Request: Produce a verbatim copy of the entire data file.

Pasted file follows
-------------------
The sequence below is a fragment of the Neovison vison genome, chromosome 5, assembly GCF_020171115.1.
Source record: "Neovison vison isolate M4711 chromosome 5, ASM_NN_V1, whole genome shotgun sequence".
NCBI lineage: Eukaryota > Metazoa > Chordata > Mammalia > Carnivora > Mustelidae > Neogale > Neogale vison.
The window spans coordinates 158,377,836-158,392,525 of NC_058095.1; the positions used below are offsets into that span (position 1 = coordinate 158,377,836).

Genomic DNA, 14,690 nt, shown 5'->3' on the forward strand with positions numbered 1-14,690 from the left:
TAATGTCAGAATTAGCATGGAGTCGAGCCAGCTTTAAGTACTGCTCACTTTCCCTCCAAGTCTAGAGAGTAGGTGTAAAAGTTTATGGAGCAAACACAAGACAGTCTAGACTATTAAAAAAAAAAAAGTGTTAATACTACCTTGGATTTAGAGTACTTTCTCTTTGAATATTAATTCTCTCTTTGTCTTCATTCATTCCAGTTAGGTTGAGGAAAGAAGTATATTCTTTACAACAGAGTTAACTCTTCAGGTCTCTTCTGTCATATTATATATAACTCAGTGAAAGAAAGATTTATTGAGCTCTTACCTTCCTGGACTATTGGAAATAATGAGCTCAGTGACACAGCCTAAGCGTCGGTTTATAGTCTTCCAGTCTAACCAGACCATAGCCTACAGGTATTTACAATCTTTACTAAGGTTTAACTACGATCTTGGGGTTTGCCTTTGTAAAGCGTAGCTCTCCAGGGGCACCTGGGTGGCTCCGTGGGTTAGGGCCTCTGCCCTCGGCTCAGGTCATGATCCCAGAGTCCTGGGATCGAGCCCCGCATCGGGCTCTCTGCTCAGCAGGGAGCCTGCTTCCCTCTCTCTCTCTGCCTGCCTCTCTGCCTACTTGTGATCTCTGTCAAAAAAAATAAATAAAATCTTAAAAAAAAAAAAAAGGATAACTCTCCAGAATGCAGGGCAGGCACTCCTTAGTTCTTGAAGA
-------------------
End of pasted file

The sequence below is a fragment of the Neovison vison genome, chromosome 5, assembly GCF_020171115.1.
Source record: "Neovison vison isolate M4711 chromosome 5, ASM_NN_V1, whole genome shotgun sequence".
NCBI lineage: Eukaryota > Metazoa > Chordata > Mammalia > Carnivora > Mustelidae > Neogale > Neogale vison.
The window spans coordinates 158,377,836-158,392,525 of NC_058095.1; the positions used below are offsets into that span (position 1 = coordinate 158,377,836).

Genomic DNA, 14,690 nt, shown 5'->3' on the forward strand with positions numbered 1-14,690 from the left:
TAATGTCAGAATTAGCATGGAGTCGAGCCAGCTTTAAGTACTGCTCACTTTCCCTCCAAGTCTAGAGAGTAGGTGTAAAAGTTTATGGAGCAAACACAAGACAGTCTAGACTATTAAAAAAAAAAAAGTGTTAATACTACCTTGGATTTAGAGTACTTTCTCTTTGAATATTAATTCTCTCTTTGTCTTCATTCATTCCAGTTAGGTTGAGGAAAGAAGTATATTCTTTACAACAGAGTTAACTCTTCAGGTCTCTTCTGTCATATTATATATAACTCAGTGAAAGAAAGATTTATTGAGCTCTTACCTTCCTGGACTATTGGAAATAATGAGCTCAGTGACACAGCCTAAGCGTCGGTTTATAGTCTTCCAGTCTAACCAGACCATAGCCTACAGGTATTTACAATCTTTACTAAGGTTTAACTACGATCTTGGGGTTTGCCTTTGTAAAGCGTAGCTCTCCAGGGGCACCTGGGTGGCTCCGTGGGTTAGGGCCTCTGCCCTCGGCTCAGGTCATGATCCCAGAGTCCTGGGATCGAGCCCCGCATCGGGCTCTCTGCTCAGCAGGGAGCCTGCTTCCCTCTCTCTCTCTGCCTGCCTCTCTGCCTACTTGTGATCTCTGTCAAAAAAAATAAATAAAATCTTAAAAAAAAAAAAAAGGATAACTCTCCAGAATGCAGGGCAGGCACTCCTTAGTTCTTGAAGA